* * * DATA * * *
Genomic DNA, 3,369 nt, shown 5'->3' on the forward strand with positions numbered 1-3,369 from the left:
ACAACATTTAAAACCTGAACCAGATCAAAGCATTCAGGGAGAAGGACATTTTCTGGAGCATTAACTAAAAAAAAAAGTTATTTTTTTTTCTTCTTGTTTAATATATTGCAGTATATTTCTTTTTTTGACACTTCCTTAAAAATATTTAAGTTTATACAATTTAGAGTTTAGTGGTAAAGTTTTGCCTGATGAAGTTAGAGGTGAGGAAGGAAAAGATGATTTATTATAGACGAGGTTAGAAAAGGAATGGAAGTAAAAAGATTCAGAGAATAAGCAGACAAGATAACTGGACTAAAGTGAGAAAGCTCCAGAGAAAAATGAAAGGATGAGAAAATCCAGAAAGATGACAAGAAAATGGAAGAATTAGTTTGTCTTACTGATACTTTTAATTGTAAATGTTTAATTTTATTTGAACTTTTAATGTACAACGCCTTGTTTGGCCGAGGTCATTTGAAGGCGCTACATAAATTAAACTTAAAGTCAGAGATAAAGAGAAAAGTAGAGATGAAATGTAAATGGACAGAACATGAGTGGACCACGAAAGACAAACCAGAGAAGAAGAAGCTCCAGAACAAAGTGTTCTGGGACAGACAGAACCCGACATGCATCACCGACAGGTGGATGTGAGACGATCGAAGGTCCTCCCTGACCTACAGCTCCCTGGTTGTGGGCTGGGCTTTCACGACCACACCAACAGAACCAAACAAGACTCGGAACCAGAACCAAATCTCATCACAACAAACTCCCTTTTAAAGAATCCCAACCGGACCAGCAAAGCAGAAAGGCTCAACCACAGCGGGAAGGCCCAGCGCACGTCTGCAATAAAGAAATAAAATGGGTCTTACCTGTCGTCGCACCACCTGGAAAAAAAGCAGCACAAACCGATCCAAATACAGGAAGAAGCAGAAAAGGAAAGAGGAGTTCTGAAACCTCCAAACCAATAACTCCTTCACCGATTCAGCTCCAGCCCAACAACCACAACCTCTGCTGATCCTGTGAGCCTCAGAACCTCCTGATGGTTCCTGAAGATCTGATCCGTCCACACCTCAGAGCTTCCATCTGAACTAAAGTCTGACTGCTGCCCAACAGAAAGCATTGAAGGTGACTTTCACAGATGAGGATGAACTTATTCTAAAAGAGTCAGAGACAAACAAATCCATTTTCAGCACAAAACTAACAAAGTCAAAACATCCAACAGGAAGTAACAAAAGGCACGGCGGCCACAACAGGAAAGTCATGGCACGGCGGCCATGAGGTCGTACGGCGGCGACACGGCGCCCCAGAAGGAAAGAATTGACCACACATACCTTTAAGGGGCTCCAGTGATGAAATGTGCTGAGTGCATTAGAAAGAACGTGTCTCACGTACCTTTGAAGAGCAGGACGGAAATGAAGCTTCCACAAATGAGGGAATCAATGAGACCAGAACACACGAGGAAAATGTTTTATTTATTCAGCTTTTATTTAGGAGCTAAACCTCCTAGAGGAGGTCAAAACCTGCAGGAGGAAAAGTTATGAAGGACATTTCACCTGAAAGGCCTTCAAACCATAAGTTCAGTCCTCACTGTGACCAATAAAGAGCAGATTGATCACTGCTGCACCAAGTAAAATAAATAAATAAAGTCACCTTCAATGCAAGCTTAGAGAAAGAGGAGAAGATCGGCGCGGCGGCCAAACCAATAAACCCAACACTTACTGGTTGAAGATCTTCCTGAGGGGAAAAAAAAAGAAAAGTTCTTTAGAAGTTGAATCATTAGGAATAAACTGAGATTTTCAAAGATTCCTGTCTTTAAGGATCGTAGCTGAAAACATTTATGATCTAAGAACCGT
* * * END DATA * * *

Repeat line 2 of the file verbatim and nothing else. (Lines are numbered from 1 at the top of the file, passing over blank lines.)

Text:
ACAACATTTAAAACCTGAACCAGATCAAAGCATTCAGGGAGAAGGACATTTTCTGGAGCATTAACTAAAAAAAAAAGTTATTTTTTTTTCTTCTTGTTTAATATATTGCAGTATATTTCTTTTTTTGACACTTCCTTAAAAATATTTAAGTTTATACAATTTAGAGTTTAGTGGTAAAGTTTTGCCTGATGAAGTTAGAGGTGAGGAAGGAAAAGATGATTTATTATAGACGAGGTTAGAAAAGGAATGGAAGTAAAAAGATTCAGAGAATAAGCAGACAAGATAACTGGACTAAAGTGAGAAAGCTCCAGAGAAAAATGAAAGGATGAGAAAATCCAGAAAGATGACAAGAAAATGGAAGAATTAGTTTGTCTTACTGATACTTTTAATTGTAAATGTTTAATTTTATTTGAACTTTTAATGTACAACGCCTTGTTTGGCCGAGGTCATTTGAAGGCGCTACATAAATTAAACTTAAAGTCAGAGATAAAGAGAAAAGTAGAGATGAAATGTAAATGGACAGAACATGAGTGGACCACGAAAGACAAACCAGAGAAGAAGAAGCTCCAGAACAAAGTGTTCTGGGACAGACAGAACCCGACATGCATCACCGACAGGTGGATGTGAGACGATCGAAGGTCCTCCCTGACCTACAGCTCCCTGGTTGTGGGCTGGGCTTTCACGACCACACCAACAGAACCAAACAAGACTCGGAACCAGAACCAAATCTCATCACAACAAACTCCCTTTTAAAGAATCCCAACCGGACCAGCAAAGCAGAAAGGCTCAACCACAGCGGGAAGGCCCAGCGCACGTCTGCAATAAAGAAATAAAATGGGTCTTACCTGTCGTCGCACCACCTGGAAAAAAAGCAGCACAAACCGATCCAAATACAGGAAGAAGCAGAAAAGGAAAGAGGAGTTCTGAAACCTCCAAACCAATAACTCCTTCACCGATTCAGCTCCAGCCCAACAACCACAACCTCTGCTGATCCTGTGAGCCTCAGAACCTCCTGATGGTTCCTGAAGATCTGATCCGTCCACACCTCAGAGCTTCCATCTGAACTAAAGTCTGACTGCTGCCCAACAGAAAGCATTGAAGGTGACTTTCACAGATGAGGATGAACTTATTCTAAAAGAGTCAGAGACAAACAAATCCATTTTCAGCACAAAACTAACAAAGTCAAAACATCCAACAGGAAGTAACAAAAGGCACGGCGGCCACAACAGGAAAGTCATGGCACGGCGGCCATGAGGTCGTACGGCGGCGACACGGCGCCCCAGAAGGAAAGAATTGACCACACATACCTTTAAGGGGCTCCAGTGATGAAATGTGCTGAGTGCATTAGAAAGAACGTGTCTCACGTACCTTTGAAGAGCAGGACGGAAATGAAGCTTCCACAAATGAGGGAATCAATGAGACCAGAACACACGAGGAAAATGTTTTATTTATTCAGCTTTTATTTAGGAGCTAAACCTCCTAGAGGAGGTCAAAACCTGCAGGAGGAAAAGTTATGAAGGACATTTCACCTGAAAGGCCTTCAAACCATAAGTTCAGTCCTCACTGTGACCAATAAAGAGCAGATTGATCACTGCTGCACCAAGTAAAATAAATAAATAAAGTCACCTTCAATGCAAGCTTAGAGAAAGAGGAGAAGATCGGCGCGGCGGCCAAACCAATAAACCCAACACTTACTGGTTGAAGATCTTCCTGAGGGGAAAAAAAAAGAAAAGTTCTTTAGAAGTTGAATCATTAGGAATAAACTGAGATTTTCAAAGATTCCTGTCTTTAAGGATCGTAGCTGAAAACATTTATGATCTAAGAACCGT